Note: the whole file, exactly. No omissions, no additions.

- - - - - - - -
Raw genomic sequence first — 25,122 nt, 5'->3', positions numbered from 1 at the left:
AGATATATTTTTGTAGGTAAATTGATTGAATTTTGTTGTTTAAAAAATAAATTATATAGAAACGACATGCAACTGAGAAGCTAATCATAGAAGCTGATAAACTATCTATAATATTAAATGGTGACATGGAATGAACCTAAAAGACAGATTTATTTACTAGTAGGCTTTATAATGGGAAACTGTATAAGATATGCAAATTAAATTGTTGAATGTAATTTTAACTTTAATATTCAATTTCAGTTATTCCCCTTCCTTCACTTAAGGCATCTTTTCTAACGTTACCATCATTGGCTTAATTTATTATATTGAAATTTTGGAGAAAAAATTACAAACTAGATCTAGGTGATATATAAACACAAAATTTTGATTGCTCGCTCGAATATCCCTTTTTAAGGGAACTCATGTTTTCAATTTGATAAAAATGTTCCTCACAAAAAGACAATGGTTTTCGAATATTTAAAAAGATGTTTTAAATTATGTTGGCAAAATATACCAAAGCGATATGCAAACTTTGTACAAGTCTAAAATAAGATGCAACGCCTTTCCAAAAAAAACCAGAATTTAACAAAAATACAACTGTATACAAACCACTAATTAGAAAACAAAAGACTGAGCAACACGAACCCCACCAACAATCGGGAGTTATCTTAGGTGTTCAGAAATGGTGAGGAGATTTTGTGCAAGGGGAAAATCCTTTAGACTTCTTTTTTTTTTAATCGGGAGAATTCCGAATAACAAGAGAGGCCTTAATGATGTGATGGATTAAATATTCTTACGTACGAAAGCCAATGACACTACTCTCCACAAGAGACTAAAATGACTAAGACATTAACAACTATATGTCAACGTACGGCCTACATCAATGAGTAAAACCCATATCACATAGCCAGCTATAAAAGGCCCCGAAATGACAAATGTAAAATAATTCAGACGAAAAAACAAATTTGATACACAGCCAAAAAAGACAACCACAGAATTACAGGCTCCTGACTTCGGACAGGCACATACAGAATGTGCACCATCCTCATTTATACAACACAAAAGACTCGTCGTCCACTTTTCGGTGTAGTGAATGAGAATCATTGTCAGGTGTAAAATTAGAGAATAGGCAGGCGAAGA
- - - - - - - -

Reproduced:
Raw genomic sequence first — 25,122 nt, 5'->3', positions numbered from 1 at the left:
AGATATATTTTTGTAGGTAAATTGATTGAATTTTGTTGTTTAAAAAATAAATTATATAGAAACGACATGCAACTGAGAAGCTAATCATAGAAGCTGATAAACTATCTATAATATTAAATGGTGACATGGAATGAACCTAAAAGACAGATTTATTTACTAGTAGGCTTTATAATGGGAAACTGTATAAGATATGCAAATTAAATTGTTGAATGTAATTTTAACTTTAATATTCAATTTCAGTTATTCCCCTTCCTTCACTTAAGGCATCTTTTCTAACGTTACCATCATTGGCTTAATTTATTATATTGAAATTTTGGAGAAAAAATTACAAACTAGATCTAGGTGATATATAAACACAAAATTTTGATTGCTCGCTCGAATATCCCTTTTTAAGGGAACTCATGTTTTCAATTTGATAAAAATGTTCCTCACAAAAAGACAATGGTTTTCGAATATTTAAAAAGATGTTTTAAATTATGTTGGCAAAATATACCAAAGCGATATGCAAACTTTGTACAAGTCTAAAATAAGATGCAACGCCTTTCCAAAAAAAACCAGAATTTAACAAAAATACAACTGTATACAAACCACTAATTAGAAAACAAAAGACTGAGCAACACGAACCCCACCAACAATCGGGAGTTATCTTAGGTGTTCAGAAATGGTGAGGAGATTTTGTGCAAGGGGAAAATCCTTTAGACTTCTTTTTTTTTTAATCGGGAGAATTCCGAATAACAAGAGAGGCCTTAATGATGTGATGGATTAAATATTCTTACGTACGAAAGCCAATGACACTACTCTCCACAAGAGACTAAAATGACTAAGACATTAACAACTATATGTCAACGTACGGCCTACATCAATGAGTAAAACCCATATCACATAGCCAGCTATAAAAGGCCCCGAAATGACAAATGTAAAATAATTCAGACGAAAAAACAAATTTGATACACAGCCAAAAAAGACAACCACAGAATTACAGGCTCCTGACTTCGGACAGGCACATACAGAATGTGCACCATCCTCATTTATACAACACAAAAGACTCGTCGTCCACTTTTCGGTGTAGTGAATGAGAATCATTGTCAGGTGTAAAATTAGAGAATAGGCAGGCGAAGA